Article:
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Twin Cities hot for summer

By Chris Welch, CNN
STORY HIGHLIGHTS
  • Rent a bike from one of the dozens of racks around the city
  • Aster Cafe has one of the nicest patios around
  • The Anchor Fish & Chips offers an unforgettable version of its namesake dish
RELATED TOPICS
  • Tourism
  • Minneapolis

CNN's Chris Welch is an all-platform journalist based in Minneapolis. Share your Twin Cities tips in the comments section below.

(CNN) -- The Twin Cities of Minneapolis-St. Paul -- or simply "the cities" if you're hip -- are no doubt known by many as simply too cold for any "normal" person to call home. But that's an unfortunate association.

Yes, winters here tend to be on the chilly side of things, but the place has so much more to offer than a slick spot for ice fishers to set up their shanties. In fact, Minneapolis was just named No. 4 on National Geographic Traveler's list of the world's 10 best summer destinations.

Why, you ask? For starters, it's easy to navigate and is often called one of the best places for bicyclists. Be sure to rent one of the shiny green Nice Ride Minnesota bikes from one of the dozens of racks around the city.

The metro area is also home to one of the most thriving arts communities in the country, one of my favorite aspects of the place. Did you know that as far as live theater goes, the cities have more seats per capita than any place in the country other than New York City? Minneapolis is home to the nationally recognized Guthrie Theater and a plethora of other professional and community theaters.

Lake Wobegon ring a bell? If so, you may want to stop by the historic Fitzgerald Theatre in downtown St. Paul, home of Garrison Keillor's public radio institution "Prairie Home Companion." For classical music, keep in mind the renowned Saint Paul Chamber Orchestra, and on the other end of the music spectrum, don't forget the music club First Avenue, a staple in downtown Minneapolis made nationally famous in the 1980s with the help of Prince.

First Avenue isn't just a great place to hear bands; it can turn into quite the dance party on certain nights of the week. So can a lot of the other nightclubs nearby. But in my humble opinion, some of the best places to get down are the city's gay bars. Fittingly enough, Minneapolis was just named the Gayest City in America by The Advocate magazine.

One of the best spots that provides a cool (and yes, a tad trendy) atmosphere complete with brick walls, good lighting, and -- this is key -- great music is Jetset Bar. Traditionally a GLBT establishment (though, of course, more than welcoming of patrons of all sexual orientation), Jetset is a small place and off the beaten path of the more traditional downtown hotspots.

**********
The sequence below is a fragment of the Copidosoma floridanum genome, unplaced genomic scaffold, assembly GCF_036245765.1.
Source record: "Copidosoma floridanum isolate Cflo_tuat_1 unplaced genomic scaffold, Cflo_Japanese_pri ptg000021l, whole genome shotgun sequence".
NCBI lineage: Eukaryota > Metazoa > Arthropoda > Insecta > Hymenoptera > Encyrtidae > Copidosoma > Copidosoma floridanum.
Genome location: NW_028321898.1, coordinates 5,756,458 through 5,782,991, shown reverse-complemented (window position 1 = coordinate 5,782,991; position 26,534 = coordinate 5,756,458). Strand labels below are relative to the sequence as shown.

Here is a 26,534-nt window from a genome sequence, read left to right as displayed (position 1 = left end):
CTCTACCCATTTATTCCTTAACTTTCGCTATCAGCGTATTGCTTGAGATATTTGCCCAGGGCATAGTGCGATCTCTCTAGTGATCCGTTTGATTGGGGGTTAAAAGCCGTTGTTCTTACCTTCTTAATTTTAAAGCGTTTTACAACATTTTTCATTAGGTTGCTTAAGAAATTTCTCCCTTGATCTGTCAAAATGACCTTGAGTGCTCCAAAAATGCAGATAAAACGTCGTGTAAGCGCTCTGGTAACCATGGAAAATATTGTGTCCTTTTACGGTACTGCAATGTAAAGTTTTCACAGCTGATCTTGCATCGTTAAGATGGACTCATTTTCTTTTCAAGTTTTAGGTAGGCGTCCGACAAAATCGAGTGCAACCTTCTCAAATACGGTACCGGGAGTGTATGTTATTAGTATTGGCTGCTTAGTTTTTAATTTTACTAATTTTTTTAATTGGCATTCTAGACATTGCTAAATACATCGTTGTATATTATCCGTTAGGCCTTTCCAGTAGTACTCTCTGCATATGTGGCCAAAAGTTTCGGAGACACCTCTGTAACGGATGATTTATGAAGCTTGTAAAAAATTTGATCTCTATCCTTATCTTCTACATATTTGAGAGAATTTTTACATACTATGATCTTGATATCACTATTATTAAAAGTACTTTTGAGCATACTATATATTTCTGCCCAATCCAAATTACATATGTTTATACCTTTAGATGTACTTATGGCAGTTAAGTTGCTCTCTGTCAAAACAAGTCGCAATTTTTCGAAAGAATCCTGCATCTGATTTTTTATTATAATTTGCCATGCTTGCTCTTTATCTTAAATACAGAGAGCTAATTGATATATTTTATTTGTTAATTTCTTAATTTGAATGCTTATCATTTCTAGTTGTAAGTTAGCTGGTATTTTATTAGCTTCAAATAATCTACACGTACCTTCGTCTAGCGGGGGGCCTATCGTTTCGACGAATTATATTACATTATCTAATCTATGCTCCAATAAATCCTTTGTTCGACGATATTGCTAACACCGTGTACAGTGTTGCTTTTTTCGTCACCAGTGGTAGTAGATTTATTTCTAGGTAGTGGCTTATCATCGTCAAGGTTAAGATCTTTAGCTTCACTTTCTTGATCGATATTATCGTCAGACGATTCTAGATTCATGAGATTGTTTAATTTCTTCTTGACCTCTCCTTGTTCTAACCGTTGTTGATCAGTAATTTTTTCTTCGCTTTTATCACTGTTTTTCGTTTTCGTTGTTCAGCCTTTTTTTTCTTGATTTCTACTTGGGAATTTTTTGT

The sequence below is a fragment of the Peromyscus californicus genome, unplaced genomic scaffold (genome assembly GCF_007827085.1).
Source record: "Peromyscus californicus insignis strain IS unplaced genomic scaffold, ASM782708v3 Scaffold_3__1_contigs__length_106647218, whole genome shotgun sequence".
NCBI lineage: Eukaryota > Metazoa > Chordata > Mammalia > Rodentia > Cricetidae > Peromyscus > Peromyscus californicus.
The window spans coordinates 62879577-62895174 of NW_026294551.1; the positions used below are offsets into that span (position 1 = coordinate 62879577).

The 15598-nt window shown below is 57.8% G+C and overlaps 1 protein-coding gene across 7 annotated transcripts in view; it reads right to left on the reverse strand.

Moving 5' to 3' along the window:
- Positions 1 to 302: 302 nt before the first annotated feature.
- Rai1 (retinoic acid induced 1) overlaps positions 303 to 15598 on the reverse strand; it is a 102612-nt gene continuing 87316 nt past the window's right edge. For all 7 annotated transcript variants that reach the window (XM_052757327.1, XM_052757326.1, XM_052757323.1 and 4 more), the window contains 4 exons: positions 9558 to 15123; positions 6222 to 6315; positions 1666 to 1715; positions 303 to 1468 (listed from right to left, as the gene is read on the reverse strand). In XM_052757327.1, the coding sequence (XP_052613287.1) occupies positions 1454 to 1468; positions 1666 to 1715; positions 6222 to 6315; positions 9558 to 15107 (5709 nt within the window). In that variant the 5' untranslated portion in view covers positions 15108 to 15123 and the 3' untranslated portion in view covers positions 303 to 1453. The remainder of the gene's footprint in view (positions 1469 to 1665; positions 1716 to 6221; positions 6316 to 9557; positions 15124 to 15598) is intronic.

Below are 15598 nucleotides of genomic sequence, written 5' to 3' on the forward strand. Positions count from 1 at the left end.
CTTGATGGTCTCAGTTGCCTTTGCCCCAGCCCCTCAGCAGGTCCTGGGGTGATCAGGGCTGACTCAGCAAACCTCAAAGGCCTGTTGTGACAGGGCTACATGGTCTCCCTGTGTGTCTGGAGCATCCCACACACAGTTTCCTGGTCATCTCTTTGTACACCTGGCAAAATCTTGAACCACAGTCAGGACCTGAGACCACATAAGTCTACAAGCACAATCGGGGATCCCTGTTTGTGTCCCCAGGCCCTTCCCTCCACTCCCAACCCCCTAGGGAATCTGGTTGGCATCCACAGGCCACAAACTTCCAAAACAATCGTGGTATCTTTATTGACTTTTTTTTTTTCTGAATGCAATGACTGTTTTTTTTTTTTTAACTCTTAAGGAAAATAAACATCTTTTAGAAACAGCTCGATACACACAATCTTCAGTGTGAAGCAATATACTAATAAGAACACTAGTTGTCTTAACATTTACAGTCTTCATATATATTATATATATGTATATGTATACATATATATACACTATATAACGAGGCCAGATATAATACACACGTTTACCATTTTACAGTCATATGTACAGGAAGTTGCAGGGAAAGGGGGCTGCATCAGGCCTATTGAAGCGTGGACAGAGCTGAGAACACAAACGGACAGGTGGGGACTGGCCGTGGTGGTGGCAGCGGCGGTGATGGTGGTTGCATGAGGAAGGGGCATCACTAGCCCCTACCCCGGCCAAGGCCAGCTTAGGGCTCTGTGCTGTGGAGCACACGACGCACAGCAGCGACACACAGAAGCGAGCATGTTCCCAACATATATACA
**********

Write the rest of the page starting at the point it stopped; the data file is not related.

But chances are you won't want to spend your time inside when the warm weather arrives -- and I promise, summer will arrive. I firmly believe it is one of the best places in the country to spend summer. June, July and August are sunny and usually in the 70s and 80s -- perfect for getting out on the lakes.

One of my favorite things to do in the summer, however, is eat outside. It seems restaurants set up their outdoor patios almost as soon as the thermometer reads 50 degrees. Since winters here are so long, people -- including yours truly -- tend to come down with what I would call the worst cases of cabin fever known to man. When spring finally does arrive, it's like the gun's been fired and gates opened at the racetrack.

And some of the best places to find an entree/libation combo are at some of the smallest nooks and crannies in the metro area.

Aster Cafe is quickly becoming one of my favorite spots of summer (well, year-round really). Located in a historic part of town called St. Anthony Main, it's situated along the river just across from downtown. Aster has one of the nicest patios around. Sample some of their tea-infused vodkas and nibble on a cheese plate. The chorizo flatbread is fantastic. An added bonus: You can often catch some great live music here, courtesy of the many local songwriters that call the cities home.

I will preface this next recommendation by saying that I don't traditionally order (or even enjoy) fish and chips. But this place has made me a believer.

The Anchor Fish & Chips is tucked in a modest building in a section of Nordeast (its how the locals say it) Minneapolis. The 'hood's got a definite hipster vibe, but whether that's your scene or not, The Anchor is worth a stop. It will only hold a few dozen people, so make sure to get there early if you go on a weekend because they don't take reservations. Try anything from the small list of fairly traditional Irish fare. As for myself, I haven't been able to tear myself away from the title entree -- it's too good!

And what travel guide about the Twin Cities would be complete without a few pointers on how best to tackle the Mall of America? Many locals scoff at the very mention of the popular tourist destination. It can be crowded, difficult to park and a little out of the way south of the cities.

But I don't avoid it like others because it has a few stores that you just don't get anywhere else in the state. And there are plenty of Minnesota-themed gifts, in case you've got to have that woodsy, moose-appliqued nightgown or 10,000 Lakes paraphernalia. The trick, however, is knowing when to go. Monday through Thursday, day or evening, is best. Avoid weekends like the plague.

If you go during the week, you can snag parking in the small open lot that's right next to the bus stop and taxi stand. (I've found that people don't always know those are public spaces.) But if it's the weekend, your best bet is to park across the street next to the Ikea and walk over.